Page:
The Emmys are an arbitrary popularity contest voted on in secret by faceless people with suspect taste. Print that on a card, stick it in your wallet next to the dry cleaning claim checks, and reach for it anytime someone reminds you that The Wire never won anything (or Steve Carell, or Nick Offerman — pick your own poison). Disappointment and fan outrage is to the Emmys what rain is to Seattle. It's both healthier and more productive to focus on the stray bits of sunshine when they manage to poke through. To that end, the attention showered on Sundance Channel's otherworldly Top of the Lake was heartening: eight nominations including well-deserved nods for actors Elisabeth Moss (also rightfully nominated for Mad Men) and the incandescent Peter Mullan. Connie Britton (Nashville) and Kerry Washington (Scandal) have been putting on weekly clinics refuting the notion that all the juicy parts are on cable; it was great to see them rewarded for the effort. And though I've yet to check in to Bates Motel, I'm always happy to see the outrageously talented Vera Farmiga recognized.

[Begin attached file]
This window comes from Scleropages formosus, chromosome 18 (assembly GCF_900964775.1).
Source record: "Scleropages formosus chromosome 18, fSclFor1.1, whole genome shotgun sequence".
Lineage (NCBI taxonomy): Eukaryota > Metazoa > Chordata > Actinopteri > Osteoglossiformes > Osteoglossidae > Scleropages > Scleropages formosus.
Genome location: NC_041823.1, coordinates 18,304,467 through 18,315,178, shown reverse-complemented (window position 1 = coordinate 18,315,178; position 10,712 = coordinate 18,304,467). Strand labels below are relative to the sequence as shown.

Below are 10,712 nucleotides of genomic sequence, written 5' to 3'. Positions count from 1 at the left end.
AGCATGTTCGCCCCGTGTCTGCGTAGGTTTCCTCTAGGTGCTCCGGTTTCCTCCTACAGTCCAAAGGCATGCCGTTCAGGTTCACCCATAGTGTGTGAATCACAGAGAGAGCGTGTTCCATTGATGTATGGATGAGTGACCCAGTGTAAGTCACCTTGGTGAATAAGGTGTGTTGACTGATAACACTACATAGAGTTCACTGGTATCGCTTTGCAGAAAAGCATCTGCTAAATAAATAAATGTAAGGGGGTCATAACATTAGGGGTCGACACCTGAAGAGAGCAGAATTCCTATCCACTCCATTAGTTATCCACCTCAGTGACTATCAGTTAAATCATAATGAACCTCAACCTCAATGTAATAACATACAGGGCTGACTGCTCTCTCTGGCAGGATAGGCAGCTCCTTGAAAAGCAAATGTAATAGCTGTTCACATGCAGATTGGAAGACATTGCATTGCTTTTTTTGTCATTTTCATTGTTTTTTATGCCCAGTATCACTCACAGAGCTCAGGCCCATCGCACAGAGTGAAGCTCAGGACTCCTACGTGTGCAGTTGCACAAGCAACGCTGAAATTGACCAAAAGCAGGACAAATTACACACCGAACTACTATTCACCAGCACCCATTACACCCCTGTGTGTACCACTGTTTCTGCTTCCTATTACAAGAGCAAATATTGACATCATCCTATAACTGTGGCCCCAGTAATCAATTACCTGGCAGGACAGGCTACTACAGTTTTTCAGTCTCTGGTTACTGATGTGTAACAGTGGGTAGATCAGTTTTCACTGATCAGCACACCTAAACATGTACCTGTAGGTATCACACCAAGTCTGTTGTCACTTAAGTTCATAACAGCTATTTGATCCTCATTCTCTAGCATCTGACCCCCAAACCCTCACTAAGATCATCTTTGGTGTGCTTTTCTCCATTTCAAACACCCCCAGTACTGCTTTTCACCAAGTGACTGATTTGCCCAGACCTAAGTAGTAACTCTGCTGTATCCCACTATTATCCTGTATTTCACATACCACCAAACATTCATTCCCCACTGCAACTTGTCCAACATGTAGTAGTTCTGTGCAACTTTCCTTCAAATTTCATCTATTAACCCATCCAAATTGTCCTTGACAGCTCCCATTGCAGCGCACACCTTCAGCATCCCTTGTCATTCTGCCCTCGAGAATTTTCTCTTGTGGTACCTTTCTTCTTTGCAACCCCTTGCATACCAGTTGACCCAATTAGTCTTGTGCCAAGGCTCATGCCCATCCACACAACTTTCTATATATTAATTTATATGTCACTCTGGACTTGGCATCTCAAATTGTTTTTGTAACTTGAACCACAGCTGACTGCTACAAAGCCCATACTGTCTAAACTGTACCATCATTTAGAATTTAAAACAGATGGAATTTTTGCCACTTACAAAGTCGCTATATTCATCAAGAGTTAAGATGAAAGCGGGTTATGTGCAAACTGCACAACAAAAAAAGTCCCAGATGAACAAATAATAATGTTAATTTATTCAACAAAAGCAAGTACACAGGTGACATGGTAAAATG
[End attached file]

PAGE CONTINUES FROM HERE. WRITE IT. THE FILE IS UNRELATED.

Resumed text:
It was wonderful to see the late Henry Bromell posthumously nominated for his script for "Q&A," the most intense and arguably strongest hour of Homeland's divisive second season. And the Supporting Actor in a Drama Series category is a treasure trove of riches, from Aaron Paul and Jonathan Banks of Breaking Bad to the equally magnificent Mandy Patinkin (Homeland) and Peter Dinklage (Game of Thrones). Jim Carter, as the careful Mr. Carson, is both the best and most understated thing about Downton Abbey. And Bobby Cannavale deserves any award he can muster, even though his turn on Boardwalk Empire was often hammier than the call sheet for Mad Men. (Speaking of which: Hooray for Jon Hamm, who will never win but — come on! — really should, and for Harry Hamlin, nominated for guest actor in a drama. His bizarro turn as Jim Cutler has given his career an adrenaline shot straight to the butt.) Behind the Candelabra, one of the best movies of the year on TV or anywhere, was rightfully rewarded with 15 nominations, including the obvious (Michael Douglas and Matt Damon) and the welcome (Scott Bakula, whoever was responsible for Rob Lowe's face).
Lest we get too lost in our Orphan Black–boostering daydreams (the #TatianaWasRobbed hashtag will be trending by teatime), let's take a moment to celebrate things we take for granted: that we live in a world where Lena Dunham and Girls are nominated for episodes in which Adam Driver (also nominated) angrily ejaculates on onetime WB starlets; that no one bats an eye when Louis C.K. and Louie share the stage with Jim Parsons and Big Bang Theory. And that Julia Louis-Dreyfus (who will win) and Amy Poehler (who wins at life) are showered in the attention and accolades they so richly deserve.